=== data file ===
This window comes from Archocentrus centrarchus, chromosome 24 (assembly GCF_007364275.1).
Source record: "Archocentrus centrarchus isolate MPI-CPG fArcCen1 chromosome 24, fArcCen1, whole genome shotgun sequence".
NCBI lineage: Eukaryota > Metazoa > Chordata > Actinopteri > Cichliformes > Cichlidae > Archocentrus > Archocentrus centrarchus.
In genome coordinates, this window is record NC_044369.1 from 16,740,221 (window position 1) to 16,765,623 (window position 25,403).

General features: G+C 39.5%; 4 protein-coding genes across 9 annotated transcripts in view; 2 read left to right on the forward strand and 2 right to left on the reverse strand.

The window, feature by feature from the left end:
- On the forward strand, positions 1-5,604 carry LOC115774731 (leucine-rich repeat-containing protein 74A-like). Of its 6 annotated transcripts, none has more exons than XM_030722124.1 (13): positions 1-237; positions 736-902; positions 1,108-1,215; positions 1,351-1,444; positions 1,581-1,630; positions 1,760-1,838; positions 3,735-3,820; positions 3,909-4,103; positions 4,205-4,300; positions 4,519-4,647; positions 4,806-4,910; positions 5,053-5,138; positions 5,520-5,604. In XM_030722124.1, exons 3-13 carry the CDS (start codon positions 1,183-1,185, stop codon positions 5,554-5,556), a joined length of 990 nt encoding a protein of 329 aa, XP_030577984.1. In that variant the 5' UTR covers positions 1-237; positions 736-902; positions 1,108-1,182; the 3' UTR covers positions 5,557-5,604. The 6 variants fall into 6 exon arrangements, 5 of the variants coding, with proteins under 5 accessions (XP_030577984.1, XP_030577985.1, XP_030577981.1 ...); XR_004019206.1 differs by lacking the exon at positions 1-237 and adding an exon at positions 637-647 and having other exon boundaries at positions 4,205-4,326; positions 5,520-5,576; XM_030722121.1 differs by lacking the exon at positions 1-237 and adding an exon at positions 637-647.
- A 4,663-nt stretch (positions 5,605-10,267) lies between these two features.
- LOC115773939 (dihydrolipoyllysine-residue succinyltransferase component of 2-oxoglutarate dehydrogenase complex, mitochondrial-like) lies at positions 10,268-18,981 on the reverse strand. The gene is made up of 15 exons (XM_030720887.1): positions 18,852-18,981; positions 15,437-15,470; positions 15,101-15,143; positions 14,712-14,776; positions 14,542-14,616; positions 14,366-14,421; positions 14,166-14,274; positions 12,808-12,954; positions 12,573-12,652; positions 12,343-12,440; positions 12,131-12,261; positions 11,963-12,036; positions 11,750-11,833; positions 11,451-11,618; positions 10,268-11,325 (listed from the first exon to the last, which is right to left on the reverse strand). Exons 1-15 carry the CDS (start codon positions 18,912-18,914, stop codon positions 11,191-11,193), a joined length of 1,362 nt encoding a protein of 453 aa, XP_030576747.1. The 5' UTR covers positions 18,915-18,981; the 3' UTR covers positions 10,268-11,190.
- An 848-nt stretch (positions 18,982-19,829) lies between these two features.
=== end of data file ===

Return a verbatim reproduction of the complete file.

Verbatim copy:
This window comes from Archocentrus centrarchus, chromosome 24 (assembly GCF_007364275.1).
Source record: "Archocentrus centrarchus isolate MPI-CPG fArcCen1 chromosome 24, fArcCen1, whole genome shotgun sequence".
NCBI lineage: Eukaryota > Metazoa > Chordata > Actinopteri > Cichliformes > Cichlidae > Archocentrus > Archocentrus centrarchus.
In genome coordinates, this window is record NC_044369.1 from 16,740,221 (window position 1) to 16,765,623 (window position 25,403).

General features: G+C 39.5%; 4 protein-coding genes across 9 annotated transcripts in view; 2 read left to right on the forward strand and 2 right to left on the reverse strand.

The window, feature by feature from the left end:
- On the forward strand, positions 1-5,604 carry LOC115774731 (leucine-rich repeat-containing protein 74A-like). Of its 6 annotated transcripts, none has more exons than XM_030722124.1 (13): positions 1-237; positions 736-902; positions 1,108-1,215; positions 1,351-1,444; positions 1,581-1,630; positions 1,760-1,838; positions 3,735-3,820; positions 3,909-4,103; positions 4,205-4,300; positions 4,519-4,647; positions 4,806-4,910; positions 5,053-5,138; positions 5,520-5,604. In XM_030722124.1, exons 3-13 carry the CDS (start codon positions 1,183-1,185, stop codon positions 5,554-5,556), a joined length of 990 nt encoding a protein of 329 aa, XP_030577984.1. In that variant the 5' UTR covers positions 1-237; positions 736-902; positions 1,108-1,182; the 3' UTR covers positions 5,557-5,604. The 6 variants fall into 6 exon arrangements, 5 of the variants coding, with proteins under 5 accessions (XP_030577984.1, XP_030577985.1, XP_030577981.1 ...); XR_004019206.1 differs by lacking the exon at positions 1-237 and adding an exon at positions 637-647 and having other exon boundaries at positions 4,205-4,326; positions 5,520-5,576; XM_030722121.1 differs by lacking the exon at positions 1-237 and adding an exon at positions 637-647.
- A 4,663-nt stretch (positions 5,605-10,267) lies between these two features.
- LOC115773939 (dihydrolipoyllysine-residue succinyltransferase component of 2-oxoglutarate dehydrogenase complex, mitochondrial-like) lies at positions 10,268-18,981 on the reverse strand. The gene is made up of 15 exons (XM_030720887.1): positions 18,852-18,981; positions 15,437-15,470; positions 15,101-15,143; positions 14,712-14,776; positions 14,542-14,616; positions 14,366-14,421; positions 14,166-14,274; positions 12,808-12,954; positions 12,573-12,652; positions 12,343-12,440; positions 12,131-12,261; positions 11,963-12,036; positions 11,750-11,833; positions 11,451-11,618; positions 10,268-11,325 (listed from the first exon to the last, which is right to left on the reverse strand). Exons 1-15 carry the CDS (start codon positions 18,912-18,914, stop codon positions 11,191-11,193), a joined length of 1,362 nt encoding a protein of 453 aa, XP_030576747.1. The 5' UTR covers positions 18,915-18,981; the 3' UTR covers positions 10,268-11,190.
- An 848-nt stretch (positions 18,982-19,829) lies between these two features.